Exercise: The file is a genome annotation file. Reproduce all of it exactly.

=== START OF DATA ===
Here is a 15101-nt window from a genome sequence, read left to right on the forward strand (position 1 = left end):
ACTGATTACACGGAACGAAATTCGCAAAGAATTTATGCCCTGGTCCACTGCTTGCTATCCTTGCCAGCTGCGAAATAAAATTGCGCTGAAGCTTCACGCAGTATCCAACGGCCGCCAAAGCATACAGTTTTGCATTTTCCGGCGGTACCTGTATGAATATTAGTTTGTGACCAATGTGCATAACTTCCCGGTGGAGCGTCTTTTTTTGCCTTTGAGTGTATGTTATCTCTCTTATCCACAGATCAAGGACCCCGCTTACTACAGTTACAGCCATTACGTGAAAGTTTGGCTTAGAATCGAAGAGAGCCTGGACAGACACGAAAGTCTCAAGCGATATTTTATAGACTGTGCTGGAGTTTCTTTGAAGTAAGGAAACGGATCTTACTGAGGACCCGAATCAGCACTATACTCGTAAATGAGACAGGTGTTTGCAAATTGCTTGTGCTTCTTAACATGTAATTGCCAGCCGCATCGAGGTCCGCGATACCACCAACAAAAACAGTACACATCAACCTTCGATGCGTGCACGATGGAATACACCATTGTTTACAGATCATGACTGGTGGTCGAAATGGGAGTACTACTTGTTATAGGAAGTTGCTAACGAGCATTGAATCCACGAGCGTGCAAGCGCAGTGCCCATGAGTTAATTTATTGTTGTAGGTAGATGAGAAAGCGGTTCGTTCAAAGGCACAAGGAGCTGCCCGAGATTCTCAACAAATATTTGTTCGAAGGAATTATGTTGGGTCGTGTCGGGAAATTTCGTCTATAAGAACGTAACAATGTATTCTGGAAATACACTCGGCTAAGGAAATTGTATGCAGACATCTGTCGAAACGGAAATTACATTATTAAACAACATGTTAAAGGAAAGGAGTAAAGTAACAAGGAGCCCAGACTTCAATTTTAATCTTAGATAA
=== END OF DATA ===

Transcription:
Here is a 15101-nt window from a genome sequence, read left to right on the forward strand (position 1 = left end):
ACTGATTACACGGAACGAAATTCGCAAAGAATTTATGCCCTGGTCCACTGCTTGCTATCCTTGCCAGCTGCGAAATAAAATTGCGCTGAAGCTTCACGCAGTATCCAACGGCCGCCAAAGCATACAGTTTTGCATTTTCCGGCGGTACCTGTATGAATATTAGTTTGTGACCAATGTGCATAACTTCCCGGTGGAGCGTCTTTTTTTGCCTTTGAGTGTATGTTATCTCTCTTATCCACAGATCAAGGACCCCGCTTACTACAGTTACAGCCATTACGTGAAAGTTTGGCTTAGAATCGAAGAGAGCCTGGACAGACACGAAAGTCTCAAGCGATATTTTATAGACTGTGCTGGAGTTTCTTTGAAGTAAGGAAACGGATCTTACTGAGGACCCGAATCAGCACTATACTCGTAAATGAGACAGGTGTTTGCAAATTGCTTGTGCTTCTTAACATGTAATTGCCAGCCGCATCGAGGTCCGCGATACCACCAACAAAAACAGTACACATCAACCTTCGATGCGTGCACGATGGAATACACCATTGTTTACAGATCATGACTGGTGGTCGAAATGGGAGTACTACTTGTTATAGGAAGTTGCTAACGAGCATTGAATCCACGAGCGTGCAAGCGCAGTGCCCATGAGTTAATTTATTGTTGTAGGTAGATGAGAAAGCGGTTCGTTCAAAGGCACAAGGAGCTGCCCGAGATTCTCAACAAATATTTGTTCGAAGGAATTATGTTGGGTCGTGTCGGGAAATTTCGTCTATAAGAACGTAACAATGTATTCTGGAAATACACTCGGCTAAGGAAATTGTATGCAGACATCTGTCGAAACGGAAATTACATTATTAAACAACATGTTAAAGGAAAGGAGTAAAGTAACAAGGAGCCCAGACTTCAATTTTAATCTTAGATAA